Todd R. Allen; Mitchell K. Meyer; Frances Marshall; Mary Catherine Thelen; Jeff Benson

    2010-11-01

    This report describes activities of the ATR NSUF from FY-2008 through FY-2009 and includes information on partner facilities, calls for proposals, users week and education programs. The report also contains project information on university research projects that were awarded by ATR NSUF in the fiscal years 2008 & 2009. This research is university-proposed researcher under a user facility agreement. All intellectual property from these experiments belongs to the university per the user agreement.

  10. User Facilities of the Office of Basic Energy Sciences: A National Resource for Scientific Research

    SciTech Connect

    2009-01-01

    The BES user facilities provide open access to specialized instrumentation and expertise that enable scientific users from universities, national laboratories, and industry to carry out experiments and develop theories that could not be done at their home institutions. These forefront research facilities require resource commitments well beyond the scope of any non-government institution and open up otherwise inaccessible facets of Nature to scientific inquiry. For approved, peer-reviewed projects, instrument time is available without charge to researchers who intend to publish their results in the open literature. These large-scale user facilities have made significant contributions to various scientific fields, including chemistry, physics, geology, materials science, environmental science, biology, and biomedical science. Over 16,000 scientists and engineers.pdf file (27KB) conduct experiments at BES user facilities annually. Thousands of other researchers collaborate with these users and analyze the data measured at the facilities to publish new scientific findings in peer-reviewed journals.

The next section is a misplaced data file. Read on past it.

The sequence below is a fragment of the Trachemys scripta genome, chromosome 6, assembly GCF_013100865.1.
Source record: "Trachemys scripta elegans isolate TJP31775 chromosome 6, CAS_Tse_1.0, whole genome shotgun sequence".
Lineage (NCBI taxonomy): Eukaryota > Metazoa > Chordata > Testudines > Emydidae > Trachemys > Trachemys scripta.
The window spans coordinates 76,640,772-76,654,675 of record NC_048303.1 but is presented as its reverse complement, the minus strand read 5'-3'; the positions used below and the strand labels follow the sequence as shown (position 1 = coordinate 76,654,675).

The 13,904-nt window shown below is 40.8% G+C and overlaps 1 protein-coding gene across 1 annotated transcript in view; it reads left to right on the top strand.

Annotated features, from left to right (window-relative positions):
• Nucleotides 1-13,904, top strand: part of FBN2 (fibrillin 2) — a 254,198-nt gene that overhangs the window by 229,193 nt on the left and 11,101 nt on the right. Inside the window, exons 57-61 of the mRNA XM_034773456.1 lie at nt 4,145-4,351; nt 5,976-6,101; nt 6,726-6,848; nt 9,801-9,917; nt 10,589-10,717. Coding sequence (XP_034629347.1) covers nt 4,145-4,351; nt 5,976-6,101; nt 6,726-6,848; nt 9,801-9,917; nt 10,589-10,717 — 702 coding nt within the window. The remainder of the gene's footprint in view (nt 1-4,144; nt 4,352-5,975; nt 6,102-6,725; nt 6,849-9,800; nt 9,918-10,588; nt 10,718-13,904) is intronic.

11. Three-dimensional user interfaces for scientific visualization

    NASA Technical Reports Server (NTRS)

    Vandam, Andries

    1995-01-01